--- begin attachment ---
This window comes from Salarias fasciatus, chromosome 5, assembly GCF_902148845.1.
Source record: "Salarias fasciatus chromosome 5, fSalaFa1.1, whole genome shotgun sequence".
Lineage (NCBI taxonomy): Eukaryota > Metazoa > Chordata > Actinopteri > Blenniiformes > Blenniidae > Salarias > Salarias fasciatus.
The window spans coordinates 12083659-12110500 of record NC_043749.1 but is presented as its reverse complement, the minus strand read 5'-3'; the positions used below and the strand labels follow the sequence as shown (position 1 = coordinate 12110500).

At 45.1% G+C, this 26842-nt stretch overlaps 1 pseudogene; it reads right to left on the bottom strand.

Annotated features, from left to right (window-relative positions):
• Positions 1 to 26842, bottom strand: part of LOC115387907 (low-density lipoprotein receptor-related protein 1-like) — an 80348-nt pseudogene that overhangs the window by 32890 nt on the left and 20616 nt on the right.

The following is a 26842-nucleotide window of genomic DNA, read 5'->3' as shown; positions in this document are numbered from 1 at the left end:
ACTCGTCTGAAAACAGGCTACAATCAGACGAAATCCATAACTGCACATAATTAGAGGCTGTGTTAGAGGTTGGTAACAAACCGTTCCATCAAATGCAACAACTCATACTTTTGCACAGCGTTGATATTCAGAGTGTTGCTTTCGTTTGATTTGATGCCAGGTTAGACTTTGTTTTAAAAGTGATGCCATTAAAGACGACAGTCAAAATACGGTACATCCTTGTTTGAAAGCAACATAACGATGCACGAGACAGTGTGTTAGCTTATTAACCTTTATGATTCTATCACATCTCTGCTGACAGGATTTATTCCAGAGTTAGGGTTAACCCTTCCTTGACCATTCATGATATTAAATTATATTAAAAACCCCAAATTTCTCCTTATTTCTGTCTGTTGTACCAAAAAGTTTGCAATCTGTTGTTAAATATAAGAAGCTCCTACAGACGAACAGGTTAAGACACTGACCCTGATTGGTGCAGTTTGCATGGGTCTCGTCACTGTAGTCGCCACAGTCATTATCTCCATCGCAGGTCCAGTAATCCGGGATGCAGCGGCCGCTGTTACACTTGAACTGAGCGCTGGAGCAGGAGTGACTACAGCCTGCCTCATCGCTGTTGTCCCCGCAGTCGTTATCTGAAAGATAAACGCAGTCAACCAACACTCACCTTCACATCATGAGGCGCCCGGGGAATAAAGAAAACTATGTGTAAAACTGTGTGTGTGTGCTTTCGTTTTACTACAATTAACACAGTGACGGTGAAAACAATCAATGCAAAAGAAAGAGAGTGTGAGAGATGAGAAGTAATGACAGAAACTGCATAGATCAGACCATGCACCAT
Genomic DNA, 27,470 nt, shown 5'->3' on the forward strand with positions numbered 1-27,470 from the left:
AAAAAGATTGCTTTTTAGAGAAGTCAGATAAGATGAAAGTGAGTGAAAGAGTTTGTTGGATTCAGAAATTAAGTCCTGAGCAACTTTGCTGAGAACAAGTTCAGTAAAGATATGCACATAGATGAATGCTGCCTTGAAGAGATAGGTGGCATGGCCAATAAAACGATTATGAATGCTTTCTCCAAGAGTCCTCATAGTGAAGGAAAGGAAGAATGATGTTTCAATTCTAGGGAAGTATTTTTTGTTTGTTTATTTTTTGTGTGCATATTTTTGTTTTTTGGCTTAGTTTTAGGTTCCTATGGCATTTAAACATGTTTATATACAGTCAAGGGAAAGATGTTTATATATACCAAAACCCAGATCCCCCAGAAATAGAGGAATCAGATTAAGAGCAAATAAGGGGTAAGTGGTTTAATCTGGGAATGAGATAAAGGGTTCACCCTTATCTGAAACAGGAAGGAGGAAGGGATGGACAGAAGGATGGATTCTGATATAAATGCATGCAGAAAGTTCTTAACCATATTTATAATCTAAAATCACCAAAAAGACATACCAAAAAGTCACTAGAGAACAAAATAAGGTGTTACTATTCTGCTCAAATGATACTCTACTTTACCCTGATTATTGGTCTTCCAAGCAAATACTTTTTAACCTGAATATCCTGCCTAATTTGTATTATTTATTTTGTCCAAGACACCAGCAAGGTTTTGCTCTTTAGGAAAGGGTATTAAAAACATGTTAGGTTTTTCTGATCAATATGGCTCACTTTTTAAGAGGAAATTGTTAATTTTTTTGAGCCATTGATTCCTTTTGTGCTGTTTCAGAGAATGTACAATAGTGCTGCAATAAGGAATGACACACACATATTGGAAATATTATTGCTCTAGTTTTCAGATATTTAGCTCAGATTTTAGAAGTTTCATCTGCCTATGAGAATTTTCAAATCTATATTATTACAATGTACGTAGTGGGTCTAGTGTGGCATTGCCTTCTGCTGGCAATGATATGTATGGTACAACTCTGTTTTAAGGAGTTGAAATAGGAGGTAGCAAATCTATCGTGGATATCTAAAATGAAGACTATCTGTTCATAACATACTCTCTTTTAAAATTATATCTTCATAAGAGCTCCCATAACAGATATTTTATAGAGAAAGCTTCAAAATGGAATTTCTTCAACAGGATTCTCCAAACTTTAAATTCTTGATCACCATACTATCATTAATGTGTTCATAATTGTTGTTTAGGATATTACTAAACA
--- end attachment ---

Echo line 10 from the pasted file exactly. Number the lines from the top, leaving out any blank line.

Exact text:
Genomic DNA, 27,470 nt, shown 5'->3' on the forward strand with positions numbered 1-27,470 from the left: